It’s a bit past the apogee (see what I did there?) of the 50th anniversary of the Apollo 11 lunar mission. Maybe a long time for us, but to the moon, that’s but 0.000000011 of its history.

The Eagle landed, and it was 2:56 UTC on July 21 when Neil Armstrong stepped out of the door. For a six year old kid in Baltimore, that was 10:56PM at night. Our family was perched in the living room, watching on maybe a 14″ Zenith black and white TV set.

Old 1960s TV set, white dingy case.
Not the exact model of TV we had, but some vintage like this.

It was not part of the living room decor, I can remember Dad placing it atop a folding step stool as a makeshift stand. I was sitting as close as possible to it.

The images were fuzzy, grainy. Live TV events like sports were not unusual, but the idea that something could be transmitted in real time (well there was a delay) from the Moon was rather fitting for the same TV we also watched Star Trek on.

That was the moment.

More memorable from the Apollo era was the special days when the astronauts returned to earth. At Bedford Elementary school they gathered all the students in the auditorium to watch the module splash down in the ocean. There were no giant projection screens, again we saw in what was then large TVs (24″ screens? big box tube TVs) perched on carts, maybe 6 of them for a few hundred kids to watch.

The vivid feeling in the 1970s I felt there was of unlimited optimism. If they could send astronauts strapped in a rocket to the moon, and then return them a few days later, why everything was possible. Certainly by 2000 we’d have flying cars and automated lifestyles.

Or that’s how I remember it.

In 2019, where every day the news is … well you know what it is, that kind of optimism seems as antiquated as the old TVs and plaid pants I wore.

But it need not be gone. So I look to the moon every now and then, and ponder it’s sliver of optimism, of a spark, of maybe large, not unlimited possibility, but still… possibility.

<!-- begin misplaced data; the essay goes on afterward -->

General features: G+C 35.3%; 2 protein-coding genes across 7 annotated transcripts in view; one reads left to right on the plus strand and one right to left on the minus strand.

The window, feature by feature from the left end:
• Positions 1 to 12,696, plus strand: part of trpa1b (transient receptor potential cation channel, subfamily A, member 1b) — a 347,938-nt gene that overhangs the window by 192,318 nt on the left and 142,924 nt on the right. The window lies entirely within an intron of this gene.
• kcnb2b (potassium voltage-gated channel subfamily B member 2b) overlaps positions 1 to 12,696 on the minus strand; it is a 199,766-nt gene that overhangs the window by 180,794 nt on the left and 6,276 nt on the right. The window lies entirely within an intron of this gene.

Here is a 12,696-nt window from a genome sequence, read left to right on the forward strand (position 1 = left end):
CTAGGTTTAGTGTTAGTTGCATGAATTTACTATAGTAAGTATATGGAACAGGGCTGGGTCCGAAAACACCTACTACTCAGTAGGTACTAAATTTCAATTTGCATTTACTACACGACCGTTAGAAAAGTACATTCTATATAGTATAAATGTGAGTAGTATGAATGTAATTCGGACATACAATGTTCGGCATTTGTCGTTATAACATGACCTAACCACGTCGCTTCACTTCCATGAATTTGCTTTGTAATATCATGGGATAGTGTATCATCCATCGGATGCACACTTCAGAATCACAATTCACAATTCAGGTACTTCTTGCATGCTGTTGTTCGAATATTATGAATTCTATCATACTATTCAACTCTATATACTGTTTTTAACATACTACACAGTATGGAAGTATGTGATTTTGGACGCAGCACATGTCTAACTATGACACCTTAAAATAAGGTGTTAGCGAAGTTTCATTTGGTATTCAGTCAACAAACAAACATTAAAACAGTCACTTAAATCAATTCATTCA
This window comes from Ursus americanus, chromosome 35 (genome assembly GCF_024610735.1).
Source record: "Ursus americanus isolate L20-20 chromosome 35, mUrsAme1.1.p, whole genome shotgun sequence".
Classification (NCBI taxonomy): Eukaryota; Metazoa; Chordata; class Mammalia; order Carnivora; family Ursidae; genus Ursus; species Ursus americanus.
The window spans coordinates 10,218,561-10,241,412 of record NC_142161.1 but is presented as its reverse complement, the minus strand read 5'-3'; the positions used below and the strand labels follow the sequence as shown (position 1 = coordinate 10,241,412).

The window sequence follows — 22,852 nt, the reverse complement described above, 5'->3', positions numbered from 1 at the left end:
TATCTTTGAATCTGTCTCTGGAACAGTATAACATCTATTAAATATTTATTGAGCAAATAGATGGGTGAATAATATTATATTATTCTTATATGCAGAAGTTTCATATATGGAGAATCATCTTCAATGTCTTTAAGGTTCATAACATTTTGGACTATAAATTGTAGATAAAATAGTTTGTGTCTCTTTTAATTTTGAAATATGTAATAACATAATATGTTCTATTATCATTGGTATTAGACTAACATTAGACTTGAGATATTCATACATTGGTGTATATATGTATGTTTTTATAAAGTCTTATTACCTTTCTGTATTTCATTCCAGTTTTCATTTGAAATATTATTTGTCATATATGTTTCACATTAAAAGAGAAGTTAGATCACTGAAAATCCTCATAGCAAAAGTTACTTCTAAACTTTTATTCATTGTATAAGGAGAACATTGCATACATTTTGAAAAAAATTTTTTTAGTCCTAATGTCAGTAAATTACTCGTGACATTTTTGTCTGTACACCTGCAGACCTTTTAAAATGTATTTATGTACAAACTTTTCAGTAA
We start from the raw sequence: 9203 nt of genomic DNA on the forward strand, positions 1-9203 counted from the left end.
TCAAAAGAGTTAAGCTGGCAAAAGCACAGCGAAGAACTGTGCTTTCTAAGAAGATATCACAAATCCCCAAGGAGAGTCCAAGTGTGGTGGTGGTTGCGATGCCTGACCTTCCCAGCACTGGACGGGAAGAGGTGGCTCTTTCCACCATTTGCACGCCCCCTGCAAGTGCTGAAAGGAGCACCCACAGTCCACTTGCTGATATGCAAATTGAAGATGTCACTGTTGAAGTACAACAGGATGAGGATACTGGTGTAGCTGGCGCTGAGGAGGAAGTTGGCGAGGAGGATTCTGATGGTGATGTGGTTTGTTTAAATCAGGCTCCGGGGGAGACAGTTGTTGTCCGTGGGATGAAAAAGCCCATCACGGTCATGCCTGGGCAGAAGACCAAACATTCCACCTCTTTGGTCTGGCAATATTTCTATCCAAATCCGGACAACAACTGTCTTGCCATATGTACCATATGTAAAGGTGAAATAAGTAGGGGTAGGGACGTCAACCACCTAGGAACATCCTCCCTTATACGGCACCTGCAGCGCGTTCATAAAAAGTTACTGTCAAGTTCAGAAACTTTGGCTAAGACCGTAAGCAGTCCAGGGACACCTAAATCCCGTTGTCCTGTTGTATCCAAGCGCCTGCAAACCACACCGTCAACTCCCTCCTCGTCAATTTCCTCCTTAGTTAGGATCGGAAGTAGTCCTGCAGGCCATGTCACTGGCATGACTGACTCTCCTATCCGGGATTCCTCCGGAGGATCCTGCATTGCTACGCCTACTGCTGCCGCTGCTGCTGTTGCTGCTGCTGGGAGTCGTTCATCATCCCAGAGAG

The moon is patient, so I can be too.

Thank you moon, for the reflected optimistic light you send our way.


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Profile Picture for Alan Levine aka CogDog
An early 90s builder of the web and blogging Alan Levine barks at CogDogBlog.com on web storytelling (#ds106 #4life), photography, bending WordPress, and serendipity in the infinite internet river. He thinks it's weird to write about himself in the third person.

Comments

  1. Watching events en masse at school is something I remember from January 1977. Our school put out the TV during lunch to watch the broadcast of the Presidential Inauguration. Can you imagine? good times, good times : )

  2. I like hearing “where were you when” stories.
    I was 19 years old and a counselor for the summer at Camp Zanika Lache on Lake Wenatchee in their North Cascades. The lake was calm and the evening air warm as I stood with a gaggle of for-once-silent girls and gazed up in the sky at a bright object crossing quickly while the Science Counselor explained to us that it was on the way to the moon.Somehow I knew that was an important historical moment, and I never forgot it.

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